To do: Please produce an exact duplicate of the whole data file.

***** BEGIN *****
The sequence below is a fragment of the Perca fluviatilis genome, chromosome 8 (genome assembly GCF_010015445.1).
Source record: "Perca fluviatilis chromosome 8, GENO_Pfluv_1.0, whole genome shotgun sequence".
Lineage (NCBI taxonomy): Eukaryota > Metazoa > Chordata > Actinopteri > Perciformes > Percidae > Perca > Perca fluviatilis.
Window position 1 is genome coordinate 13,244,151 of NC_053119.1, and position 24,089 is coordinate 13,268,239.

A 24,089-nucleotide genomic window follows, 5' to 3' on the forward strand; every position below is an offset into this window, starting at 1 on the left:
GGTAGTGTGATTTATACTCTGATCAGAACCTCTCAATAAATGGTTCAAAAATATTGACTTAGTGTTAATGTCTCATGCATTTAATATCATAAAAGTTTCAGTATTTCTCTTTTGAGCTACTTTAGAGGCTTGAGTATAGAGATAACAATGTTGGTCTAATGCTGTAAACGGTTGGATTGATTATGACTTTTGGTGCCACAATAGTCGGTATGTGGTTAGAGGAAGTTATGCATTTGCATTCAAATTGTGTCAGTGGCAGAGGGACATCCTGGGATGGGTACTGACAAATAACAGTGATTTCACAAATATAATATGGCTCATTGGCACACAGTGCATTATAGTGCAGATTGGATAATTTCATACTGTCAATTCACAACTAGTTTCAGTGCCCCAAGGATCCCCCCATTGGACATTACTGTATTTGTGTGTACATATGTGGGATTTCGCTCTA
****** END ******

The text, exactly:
The sequence below is a fragment of the Perca fluviatilis genome, chromosome 8 (genome assembly GCF_010015445.1).
Source record: "Perca fluviatilis chromosome 8, GENO_Pfluv_1.0, whole genome shotgun sequence".
Lineage (NCBI taxonomy): Eukaryota > Metazoa > Chordata > Actinopteri > Perciformes > Percidae > Perca > Perca fluviatilis.
Window position 1 is genome coordinate 13,244,151 of NC_053119.1, and position 24,089 is coordinate 13,268,239.

A 24,089-nucleotide genomic window follows, 5' to 3' on the forward strand; every position below is an offset into this window, starting at 1 on the left:
GGTAGTGTGATTTATACTCTGATCAGAACCTCTCAATAAATGGTTCAAAAATATTGACTTAGTGTTAATGTCTCATGCATTTAATATCATAAAAGTTTCAGTATTTCTCTTTTGAGCTACTTTAGAGGCTTGAGTATAGAGATAACAATGTTGGTCTAATGCTGTAAACGGTTGGATTGATTATGACTTTTGGTGCCACAATAGTCGGTATGTGGTTAGAGGAAGTTATGCATTTGCATTCAAATTGTGTCAGTGGCAGAGGGACATCCTGGGATGGGTACTGACAAATAACAGTGATTTCACAAATATAATATGGCTCATTGGCACACAGTGCATTATAGTGCAGATTGGATAATTTCATACTGTCAATTCACAACTAGTTTCAGTGCCCCAAGGATCCCCCCATTGGACATTACTGTATTTGTGTGTACATATGTGGGATTTCGCTCTA